This “pilot” was not smarter than a rock. End of story. You can request that the FBO refuel the airplane, but you’re an idiot if [1] you don’t verify it was done, with the correct fuel, and [2] you ignore the high-tech and very clear “low fuel” warnings and take off anyway. I agree with Tom-if the plane had been mis-fueled [although that would have been extremely difficult] they would share liability. But just because you left an “order” to refuel and it didn’t happen, then took off anyway despite not verifying fuel and listening to the warnings doesn’t make them liable for your stupidity. As PIC you are solely responsible for the safety of the flight.

  5. vaughn S. Price says

    What is there to discuss here? With 15000+ general aviation hours I will not get in the seat until I have visually verified the gas in all tanks by pulling the gas caps and sticking the tanks

  6. AH says

    Concur w/ sentiments expressed to a large degree — but, I believe the FBO should be named and has liability…. it was tasked with fueling and then ‘doesn’t find it’? In today’s age of ubiquitous contact / communication – why was no word perhaps left for the pilot? Again, pilot is responsible – but not completely; that the FBO silently did not complete their task is abominable.

    • Tom says

      I disagree. Any number of things can happen to prevent a proper fill up. If they had put Jet-A in the tanks, then they share liability. Running out of fuel is entirely the pilot’s fault, assuming there are no mechanical problems or tank leaks. I’ve also had fuel stolen from mine, so always, always, always check the fuel, even if you think you know how much is in there.

      Regarding the FBO contacting him, If they couldn’t find it, they couldn’t leave a note, and did the pilot check in with the FBO? I guess not.

      • Mike says

        Tom, with your “did the pilot check in with the FBO?” question you inadvertantly bring up another possible question. That being, perhaps he either forgot that also…. or perhaps didn’t intend to pay for the fuel which could explain why he was in a hurry to depart since he didn’t take time to check fuel levels and ignored the low fuel warning.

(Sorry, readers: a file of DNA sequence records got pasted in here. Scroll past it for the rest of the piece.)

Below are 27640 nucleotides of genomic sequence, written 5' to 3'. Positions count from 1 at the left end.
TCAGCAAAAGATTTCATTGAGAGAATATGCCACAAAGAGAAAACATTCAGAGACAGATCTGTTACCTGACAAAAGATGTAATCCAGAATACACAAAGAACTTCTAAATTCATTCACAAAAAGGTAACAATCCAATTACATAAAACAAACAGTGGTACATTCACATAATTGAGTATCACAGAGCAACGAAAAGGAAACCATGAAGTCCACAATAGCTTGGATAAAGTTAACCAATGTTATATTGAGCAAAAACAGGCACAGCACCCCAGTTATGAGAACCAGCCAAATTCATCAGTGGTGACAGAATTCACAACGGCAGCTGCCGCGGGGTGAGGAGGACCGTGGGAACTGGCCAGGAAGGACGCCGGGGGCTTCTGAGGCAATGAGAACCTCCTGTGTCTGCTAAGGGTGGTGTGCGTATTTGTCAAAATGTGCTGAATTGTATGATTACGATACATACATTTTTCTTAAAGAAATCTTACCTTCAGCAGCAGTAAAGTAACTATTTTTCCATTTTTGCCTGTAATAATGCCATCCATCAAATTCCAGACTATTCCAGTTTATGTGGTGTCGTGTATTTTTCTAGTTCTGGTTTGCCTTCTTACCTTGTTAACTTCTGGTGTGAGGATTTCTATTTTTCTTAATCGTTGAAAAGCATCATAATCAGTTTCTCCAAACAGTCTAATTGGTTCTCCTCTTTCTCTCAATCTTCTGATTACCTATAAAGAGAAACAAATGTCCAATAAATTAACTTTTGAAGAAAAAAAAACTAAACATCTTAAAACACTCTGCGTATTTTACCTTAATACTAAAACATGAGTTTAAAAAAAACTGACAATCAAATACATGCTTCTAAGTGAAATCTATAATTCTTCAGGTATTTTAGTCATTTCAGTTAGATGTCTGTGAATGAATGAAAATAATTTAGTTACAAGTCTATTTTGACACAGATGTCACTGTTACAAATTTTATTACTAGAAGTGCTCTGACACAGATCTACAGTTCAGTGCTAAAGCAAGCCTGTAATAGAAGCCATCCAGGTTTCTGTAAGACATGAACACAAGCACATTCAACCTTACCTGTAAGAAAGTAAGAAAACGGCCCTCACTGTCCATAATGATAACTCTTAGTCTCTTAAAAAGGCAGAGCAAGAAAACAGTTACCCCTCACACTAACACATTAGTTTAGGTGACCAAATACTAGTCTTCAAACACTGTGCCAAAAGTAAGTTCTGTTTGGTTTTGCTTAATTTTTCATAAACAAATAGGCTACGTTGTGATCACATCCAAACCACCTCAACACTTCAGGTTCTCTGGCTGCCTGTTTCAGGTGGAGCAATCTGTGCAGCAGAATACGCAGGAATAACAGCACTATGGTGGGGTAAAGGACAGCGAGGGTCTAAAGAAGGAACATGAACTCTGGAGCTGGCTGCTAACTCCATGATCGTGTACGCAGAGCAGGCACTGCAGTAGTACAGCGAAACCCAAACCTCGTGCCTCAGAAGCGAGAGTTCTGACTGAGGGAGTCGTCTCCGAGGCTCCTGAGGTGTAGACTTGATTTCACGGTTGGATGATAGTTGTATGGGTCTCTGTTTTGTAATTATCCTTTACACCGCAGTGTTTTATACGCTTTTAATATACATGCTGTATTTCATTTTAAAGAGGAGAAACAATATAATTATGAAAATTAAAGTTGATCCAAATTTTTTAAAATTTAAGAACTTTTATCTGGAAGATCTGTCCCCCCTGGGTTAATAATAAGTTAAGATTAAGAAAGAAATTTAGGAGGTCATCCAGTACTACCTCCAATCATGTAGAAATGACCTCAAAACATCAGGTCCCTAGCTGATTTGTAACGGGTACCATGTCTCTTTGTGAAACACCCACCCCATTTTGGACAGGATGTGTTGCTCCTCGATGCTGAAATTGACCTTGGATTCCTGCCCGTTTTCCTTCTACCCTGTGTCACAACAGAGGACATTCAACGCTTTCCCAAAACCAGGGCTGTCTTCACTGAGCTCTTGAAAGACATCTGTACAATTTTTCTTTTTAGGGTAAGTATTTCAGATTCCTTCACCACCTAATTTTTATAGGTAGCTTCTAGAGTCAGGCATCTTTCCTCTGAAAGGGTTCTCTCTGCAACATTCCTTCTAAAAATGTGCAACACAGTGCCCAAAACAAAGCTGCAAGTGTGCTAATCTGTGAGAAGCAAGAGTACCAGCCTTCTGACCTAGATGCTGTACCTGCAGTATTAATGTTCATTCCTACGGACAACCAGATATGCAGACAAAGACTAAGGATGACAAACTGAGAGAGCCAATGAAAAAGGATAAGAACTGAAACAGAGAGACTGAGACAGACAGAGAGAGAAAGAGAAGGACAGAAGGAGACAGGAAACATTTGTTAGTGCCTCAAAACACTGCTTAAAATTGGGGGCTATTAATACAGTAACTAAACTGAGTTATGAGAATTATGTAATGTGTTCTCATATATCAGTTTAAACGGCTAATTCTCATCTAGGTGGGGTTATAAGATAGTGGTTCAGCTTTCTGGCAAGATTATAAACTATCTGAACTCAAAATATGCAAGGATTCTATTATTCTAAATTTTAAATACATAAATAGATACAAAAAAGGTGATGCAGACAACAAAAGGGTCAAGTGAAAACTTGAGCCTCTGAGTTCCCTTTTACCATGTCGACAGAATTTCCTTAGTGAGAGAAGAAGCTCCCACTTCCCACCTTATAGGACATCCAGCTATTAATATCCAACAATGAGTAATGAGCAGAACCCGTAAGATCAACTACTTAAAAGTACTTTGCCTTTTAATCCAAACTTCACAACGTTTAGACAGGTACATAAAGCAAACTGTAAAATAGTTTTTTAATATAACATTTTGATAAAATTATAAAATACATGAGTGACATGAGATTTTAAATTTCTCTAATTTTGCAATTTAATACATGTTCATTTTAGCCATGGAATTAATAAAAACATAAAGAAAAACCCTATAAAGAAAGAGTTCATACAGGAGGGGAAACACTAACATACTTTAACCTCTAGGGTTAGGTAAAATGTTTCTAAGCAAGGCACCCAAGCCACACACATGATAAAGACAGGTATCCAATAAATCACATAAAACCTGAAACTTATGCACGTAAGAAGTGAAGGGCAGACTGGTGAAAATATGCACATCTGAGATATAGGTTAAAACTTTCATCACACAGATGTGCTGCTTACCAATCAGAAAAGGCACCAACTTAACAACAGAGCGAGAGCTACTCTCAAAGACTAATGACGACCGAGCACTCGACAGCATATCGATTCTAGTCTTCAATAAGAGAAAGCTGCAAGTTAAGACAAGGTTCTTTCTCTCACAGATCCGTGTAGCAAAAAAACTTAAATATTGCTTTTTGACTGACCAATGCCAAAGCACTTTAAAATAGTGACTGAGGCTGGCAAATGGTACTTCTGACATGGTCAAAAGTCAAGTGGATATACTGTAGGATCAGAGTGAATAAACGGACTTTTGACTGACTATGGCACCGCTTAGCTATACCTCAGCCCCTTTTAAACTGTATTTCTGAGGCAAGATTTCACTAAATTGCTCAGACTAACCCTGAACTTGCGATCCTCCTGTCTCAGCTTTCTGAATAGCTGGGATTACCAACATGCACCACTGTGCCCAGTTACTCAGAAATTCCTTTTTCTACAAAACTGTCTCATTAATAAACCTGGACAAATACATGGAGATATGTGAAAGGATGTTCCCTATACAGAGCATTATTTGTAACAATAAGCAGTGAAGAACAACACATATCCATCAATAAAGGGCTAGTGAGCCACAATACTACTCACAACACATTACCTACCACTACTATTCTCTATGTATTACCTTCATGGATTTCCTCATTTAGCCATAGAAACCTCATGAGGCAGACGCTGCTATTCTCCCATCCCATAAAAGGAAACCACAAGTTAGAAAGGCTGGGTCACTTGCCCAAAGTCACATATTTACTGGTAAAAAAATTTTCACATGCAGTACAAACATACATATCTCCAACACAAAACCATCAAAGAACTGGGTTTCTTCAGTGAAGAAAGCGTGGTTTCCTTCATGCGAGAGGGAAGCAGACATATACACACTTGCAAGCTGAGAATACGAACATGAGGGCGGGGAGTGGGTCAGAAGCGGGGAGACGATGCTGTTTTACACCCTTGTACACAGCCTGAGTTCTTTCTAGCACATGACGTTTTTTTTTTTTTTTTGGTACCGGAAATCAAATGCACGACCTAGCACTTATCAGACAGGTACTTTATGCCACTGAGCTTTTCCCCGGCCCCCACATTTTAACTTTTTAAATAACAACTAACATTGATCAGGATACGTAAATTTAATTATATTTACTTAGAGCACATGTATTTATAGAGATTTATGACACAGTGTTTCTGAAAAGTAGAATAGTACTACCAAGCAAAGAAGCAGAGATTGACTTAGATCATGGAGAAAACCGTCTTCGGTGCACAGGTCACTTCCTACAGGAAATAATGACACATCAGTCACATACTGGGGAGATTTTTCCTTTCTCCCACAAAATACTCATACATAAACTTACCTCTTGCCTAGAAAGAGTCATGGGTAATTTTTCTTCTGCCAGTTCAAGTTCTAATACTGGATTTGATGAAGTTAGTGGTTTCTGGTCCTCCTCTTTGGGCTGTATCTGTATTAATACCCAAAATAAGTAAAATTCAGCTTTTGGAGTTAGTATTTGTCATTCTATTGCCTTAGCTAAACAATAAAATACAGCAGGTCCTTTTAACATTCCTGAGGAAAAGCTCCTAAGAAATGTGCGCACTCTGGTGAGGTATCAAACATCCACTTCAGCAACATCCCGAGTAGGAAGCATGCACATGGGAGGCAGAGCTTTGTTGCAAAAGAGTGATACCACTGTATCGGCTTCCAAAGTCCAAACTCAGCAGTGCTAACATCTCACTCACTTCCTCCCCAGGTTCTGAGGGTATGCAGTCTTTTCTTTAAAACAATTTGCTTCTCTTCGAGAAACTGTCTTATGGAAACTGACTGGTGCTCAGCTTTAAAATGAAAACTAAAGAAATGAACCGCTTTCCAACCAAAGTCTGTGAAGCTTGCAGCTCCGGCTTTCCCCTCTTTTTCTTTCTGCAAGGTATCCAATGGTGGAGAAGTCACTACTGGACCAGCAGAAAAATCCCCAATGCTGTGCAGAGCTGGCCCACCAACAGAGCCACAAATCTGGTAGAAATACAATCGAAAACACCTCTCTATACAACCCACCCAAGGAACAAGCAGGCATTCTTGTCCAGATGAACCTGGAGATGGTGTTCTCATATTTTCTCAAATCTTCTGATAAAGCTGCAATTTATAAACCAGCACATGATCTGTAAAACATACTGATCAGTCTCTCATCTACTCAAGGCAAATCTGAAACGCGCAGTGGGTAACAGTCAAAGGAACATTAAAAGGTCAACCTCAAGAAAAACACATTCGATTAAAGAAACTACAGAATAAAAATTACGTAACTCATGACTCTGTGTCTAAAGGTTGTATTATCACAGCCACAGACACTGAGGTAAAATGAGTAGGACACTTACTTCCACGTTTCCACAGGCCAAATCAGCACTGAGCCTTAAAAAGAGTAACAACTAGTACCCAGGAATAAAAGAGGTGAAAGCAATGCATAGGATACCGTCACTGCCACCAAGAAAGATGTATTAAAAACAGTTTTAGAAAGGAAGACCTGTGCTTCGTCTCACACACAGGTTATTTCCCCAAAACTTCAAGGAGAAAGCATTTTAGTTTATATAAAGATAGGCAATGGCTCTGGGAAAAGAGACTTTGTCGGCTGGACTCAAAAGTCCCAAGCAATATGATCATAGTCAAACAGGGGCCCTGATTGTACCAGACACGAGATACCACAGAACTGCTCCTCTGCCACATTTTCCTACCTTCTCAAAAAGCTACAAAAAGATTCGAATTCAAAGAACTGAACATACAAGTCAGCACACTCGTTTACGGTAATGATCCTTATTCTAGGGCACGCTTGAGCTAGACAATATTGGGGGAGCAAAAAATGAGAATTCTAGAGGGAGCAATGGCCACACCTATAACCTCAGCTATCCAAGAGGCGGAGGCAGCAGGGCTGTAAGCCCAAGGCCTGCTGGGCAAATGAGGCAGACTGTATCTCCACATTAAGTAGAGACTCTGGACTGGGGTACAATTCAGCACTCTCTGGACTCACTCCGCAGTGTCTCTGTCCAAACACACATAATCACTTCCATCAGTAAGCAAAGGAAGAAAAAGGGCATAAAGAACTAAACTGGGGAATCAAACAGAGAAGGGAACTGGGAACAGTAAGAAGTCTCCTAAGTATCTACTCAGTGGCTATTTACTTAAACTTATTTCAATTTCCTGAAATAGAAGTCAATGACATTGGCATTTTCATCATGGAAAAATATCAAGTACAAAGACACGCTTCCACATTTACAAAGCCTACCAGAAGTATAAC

Regardless, I agree with those who feel the pilot was solely at fault, the FBO has no liability in this. The accident, death, and injuries are sad nonetheless.

    • Sarah A says

      You sound like a laywer and it is that sort of thinking that is destroying aviation. You can make all the requests for fuel you want but it is still the pilots responsibility to insure the plane is ready for flight. Sounds like someone with more money then brains bought an expensive airplane and managed to accumulate a modest amount of time before crashing his toy. I doubt that there was any preflight inspection done, just jumped in and flew away. Taking off with low fuel warning displayed is evidence of criminal stupidity !!!

      • Richard says

        My exact thoughts, Sarah. There is no way the FBO is responsible for this idiot taking off without checking the amount of fuel in the tanks visually. Sad.

  7. Tom says

    It’s amazing to me that he didn’t check fuel. I don’t care if I watch them fuel my bird; I climb up the ladder, eyeball the fuel level (or stick it if too low to see), and reseat the caps. There’s no excuse for ever leaving the ground without confirming that orders were followed. To read that the panel was screaming “low-fuel” makes it even more insane.

    I suspect that two factors come into play with a fair percentage of Cirrus crashes. Some buy the high-performance bird, but have only C-172 skills. Some seem to think that an airframe parachute makes them invincible. I read about one fellow that climbed his Cirrus straight up through freezing clouds, iced it up, and pulled the chute. Would he have done that if he had an older 182?

    • Joseph says

      This fellow had no skills , a 172 or any airplane without fuel will not have the power to continue flying, we had one of these ‘ I have more money than common sense pilots at our airport ‘ !

  8. says

    Since statistics show a very high percentage of accidents by Cirrus pilots/owners/operators, perhaps a
    “psychological study” of sorts is long overdo here?